The great trader liked to style himself as a dispassionate analyst. Repeatedly in Reminiscences, we find him stepping back from the welter of the trading floor to admonish himself with conclusions drawn from his market smash-ups—conclusions that read like oracular utterances brought down from the sacred mount of traders: “I learned you must give up trying to catch the last eighth, or the first: these two are the most expensive eighths in the world,” and the like. But the excerpt above intimates that perhaps cold-blooded calculation wasn’t the whole story. That beneath the rational exterior lay something that was not rational, that had to do instead with dreams and forebodings and hidden compulsions. That this aloof, seemingly imperturbable man was in fact deeply attuned to the obscure rumblings of chaos.

For chaotic his life was, in spades. His broker, reflecting on his penchant for cruising the Manhattan streets at night in his canary-yellow Rolls Royce in search of young girls, quipped, “When Livermore is speculating, he is thinking of screwing, and when he is screwing he is thinking of speculating.” His first wife, Nettie Jordan, separated from him one year after their wedding, following a tearful scene in which he begged her to pawn her jewels to finance one of his bankruptcies. His second wife, Dorothy Wendt, was an 18-year-old Ziegfield Follies showgirl who responded to Livermore’s philandering by taking up with a Prohibition agent; after separating from both men, she went on to shoot her 16-year-old son, Jesse, Jr., through the chest with a .22-caliber rifle. Both Livermore’s son and his grandson were manic-depressive and suffered from alcoholism. Both committed suicide.

Nor was chaos a mere by-product of Livermore’s personal eccentricities—it was his stock in trade. The Great Bear of Wall Street made his greatest profits when he sold short, that is to say, when he capitalized on other traders’ helplessness in the face of their own hopes and fears. In an age when Wall Street optimism was almost an American religion, he learned to read, and profit by, the dark anxieties that flowed just beneath the surface of the zeitgeist and that were liable to break out at any moment. He was an expert at sensing the nature and scope of mass hysteria, the thresholds at which men begin to panic. It’s no accident, then, that his favorite book was Extraordinary Popular Delusions and the Madness of Crowds, the Scottish philosopher Charles Mackay’s dark treatise on the power of the irrational in history. Nor is it an accident that, in seeking to harness the forces of unreason that he knew so intimately, he ended up betrayed by them—betrayed and, ultimately, destroyed.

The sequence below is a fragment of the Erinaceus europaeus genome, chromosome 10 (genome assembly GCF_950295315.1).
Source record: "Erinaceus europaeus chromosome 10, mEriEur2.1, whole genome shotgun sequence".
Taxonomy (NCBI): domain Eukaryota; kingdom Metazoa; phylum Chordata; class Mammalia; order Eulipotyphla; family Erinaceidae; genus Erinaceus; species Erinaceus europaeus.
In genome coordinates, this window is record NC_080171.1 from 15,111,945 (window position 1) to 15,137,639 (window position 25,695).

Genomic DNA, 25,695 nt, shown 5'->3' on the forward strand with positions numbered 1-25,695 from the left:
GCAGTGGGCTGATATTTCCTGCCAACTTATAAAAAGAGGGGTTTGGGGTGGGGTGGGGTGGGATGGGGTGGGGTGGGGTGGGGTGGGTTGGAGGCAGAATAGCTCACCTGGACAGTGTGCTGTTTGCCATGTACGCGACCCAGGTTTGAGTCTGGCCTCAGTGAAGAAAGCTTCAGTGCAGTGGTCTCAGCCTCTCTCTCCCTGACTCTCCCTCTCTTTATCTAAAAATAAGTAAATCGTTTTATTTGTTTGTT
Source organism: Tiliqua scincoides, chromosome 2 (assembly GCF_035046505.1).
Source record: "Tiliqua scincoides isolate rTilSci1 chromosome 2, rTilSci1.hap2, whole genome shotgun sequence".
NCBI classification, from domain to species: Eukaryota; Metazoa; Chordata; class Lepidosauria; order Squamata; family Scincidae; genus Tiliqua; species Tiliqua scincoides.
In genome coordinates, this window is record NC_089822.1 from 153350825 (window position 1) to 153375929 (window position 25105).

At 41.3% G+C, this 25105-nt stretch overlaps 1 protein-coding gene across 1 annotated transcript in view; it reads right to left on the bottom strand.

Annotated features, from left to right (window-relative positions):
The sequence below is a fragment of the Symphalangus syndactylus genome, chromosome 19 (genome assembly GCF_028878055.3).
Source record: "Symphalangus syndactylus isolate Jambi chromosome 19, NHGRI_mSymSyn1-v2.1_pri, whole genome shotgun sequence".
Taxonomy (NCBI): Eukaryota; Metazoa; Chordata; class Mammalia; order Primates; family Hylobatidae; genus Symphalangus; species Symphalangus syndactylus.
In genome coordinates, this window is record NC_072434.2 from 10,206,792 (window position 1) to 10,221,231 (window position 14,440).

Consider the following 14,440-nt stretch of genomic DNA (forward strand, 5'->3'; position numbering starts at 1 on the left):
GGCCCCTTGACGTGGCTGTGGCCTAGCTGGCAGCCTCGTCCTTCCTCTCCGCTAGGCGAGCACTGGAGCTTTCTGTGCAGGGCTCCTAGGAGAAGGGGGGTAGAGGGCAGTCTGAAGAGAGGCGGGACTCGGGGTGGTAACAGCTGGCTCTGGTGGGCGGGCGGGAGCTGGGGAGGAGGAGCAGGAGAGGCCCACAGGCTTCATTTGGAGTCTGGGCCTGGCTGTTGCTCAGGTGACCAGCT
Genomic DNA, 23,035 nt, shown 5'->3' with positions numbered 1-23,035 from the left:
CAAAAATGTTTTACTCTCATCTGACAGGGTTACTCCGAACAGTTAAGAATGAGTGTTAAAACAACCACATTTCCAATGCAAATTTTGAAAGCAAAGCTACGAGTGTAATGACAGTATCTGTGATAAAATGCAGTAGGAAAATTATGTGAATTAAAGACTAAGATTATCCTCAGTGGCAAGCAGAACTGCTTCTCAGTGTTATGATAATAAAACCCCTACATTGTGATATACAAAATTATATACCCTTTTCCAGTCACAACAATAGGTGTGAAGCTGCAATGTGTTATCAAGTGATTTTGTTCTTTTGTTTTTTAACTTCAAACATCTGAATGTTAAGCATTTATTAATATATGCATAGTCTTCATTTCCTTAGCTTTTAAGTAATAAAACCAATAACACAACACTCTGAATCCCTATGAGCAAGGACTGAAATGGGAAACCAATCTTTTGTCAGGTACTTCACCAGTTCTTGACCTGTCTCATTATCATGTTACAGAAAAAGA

The man who all his life sought to codify the workings of the market into a foolproof set of rules was the same man who consistently violated those rules, helpless to resist his own compulsions. The man who proclaimed clear-sighted analysis as the key to the charts was also a man haunted by irrational dreams and forebodings, who depended upon an uncanny sixth sense to tell him which way the market was moving, and who ultimately succumbed to the same delusions he fought so hard to keep at bay.

Traders are not the same as investors. Investors, however aggressive, are devotees of the long term. Personality-wise they tend to be more sober, more thoughtful and restrained, a la Warren Buffett or Peter Lynch. Volatility is, if not their enemy, then at best an unpredictable confederate, to be regarded with suspicion. Traders, by contrast, live in the moment. They operate by learning to feel the market, sensing when to cut their losses, when to double down, when to follow the trend and when to go against everyone. Far from being adverse to volatility, they secretly hope to get inside it, to understand it and so ride it to victory.

Like all traders, Livermore dreamed of beating the market, pinning his hopes to the forces of order: reason, logic, calculation, monetary self-discipline. Yet like all traders, he ultimately came face to face with that which cannot be rationalized, not just in the great hurly-burly of Wall Street but inside himself, in the shadowy realm where desire becomes compulsion and ambition self-destructive obsession. So that in the end, his battle with the market was a stand-in for his larger battle with himself.

Livermore was well aware of the chaos inside him. That’s why, early in his career, he invested in $800,000 worth of annuities for his wife and children that he himself would be unable to touch: “I knew a trading man will spend anything he can lay his hands on. By doing what I did my wife and child are safe from me.”

In the end, Livermore’s dream was the great, illusory dream of gamblers everywhere: to impose form and coherence on chance itself. But he failed to treat chance with the proper respect: he got too close. His story reads like a dark pendant to that other great 1920s story of lives lost to the pursuit of wealth, The Great Gatsby. Like Fitzgerald’s hero, Livermore sought to define himself against the huge forces that were shaping an America on the verge of empire. His failure, no less than Gatsby’s, is a grim parable of the fate of the individual in the age of money.

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Posted by on November 5th, 2013 at 9:03 am